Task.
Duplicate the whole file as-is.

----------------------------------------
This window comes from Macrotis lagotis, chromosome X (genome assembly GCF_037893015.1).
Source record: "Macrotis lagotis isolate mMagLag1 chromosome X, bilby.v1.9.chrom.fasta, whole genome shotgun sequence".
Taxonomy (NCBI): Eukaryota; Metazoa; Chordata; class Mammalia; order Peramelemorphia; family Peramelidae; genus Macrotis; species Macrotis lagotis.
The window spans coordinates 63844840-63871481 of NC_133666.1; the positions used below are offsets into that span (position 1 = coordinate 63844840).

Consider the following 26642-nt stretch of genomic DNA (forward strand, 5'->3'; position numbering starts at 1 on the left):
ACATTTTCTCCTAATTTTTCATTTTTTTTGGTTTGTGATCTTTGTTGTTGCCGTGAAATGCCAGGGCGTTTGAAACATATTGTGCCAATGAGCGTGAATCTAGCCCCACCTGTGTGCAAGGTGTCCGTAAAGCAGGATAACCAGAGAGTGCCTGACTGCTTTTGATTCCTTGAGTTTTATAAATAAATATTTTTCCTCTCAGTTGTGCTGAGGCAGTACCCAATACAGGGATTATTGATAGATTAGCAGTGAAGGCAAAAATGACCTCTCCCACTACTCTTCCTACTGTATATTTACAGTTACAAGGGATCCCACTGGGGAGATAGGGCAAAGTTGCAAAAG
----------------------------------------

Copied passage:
This window comes from Macrotis lagotis, chromosome X (genome assembly GCF_037893015.1).
Source record: "Macrotis lagotis isolate mMagLag1 chromosome X, bilby.v1.9.chrom.fasta, whole genome shotgun sequence".
Taxonomy (NCBI): Eukaryota; Metazoa; Chordata; class Mammalia; order Peramelemorphia; family Peramelidae; genus Macrotis; species Macrotis lagotis.
The window spans coordinates 63844840-63871481 of NC_133666.1; the positions used below are offsets into that span (position 1 = coordinate 63844840).

Consider the following 26642-nt stretch of genomic DNA (forward strand, 5'->3'; position numbering starts at 1 on the left):
ACATTTTCTCCTAATTTTTCATTTTTTTTGGTTTGTGATCTTTGTTGTTGCCGTGAAATGCCAGGGCGTTTGAAACATATTGTGCCAATGAGCGTGAATCTAGCCCCACCTGTGTGCAAGGTGTCCGTAAAGCAGGATAACCAGAGAGTGCCTGACTGCTTTTGATTCCTTGAGTTTTATAAATAAATATTTTTCCTCTCAGTTGTGCTGAGGCAGTACCCAATACAGGGATTATTGATAGATTAGCAGTGAAGGCAAAAATGACCTCTCCCACTACTCTTCCTACTGTATATTTACAGTTACAAGGGATCCCACTGGGGAGATAGGGCAAAGTTGCAAAAG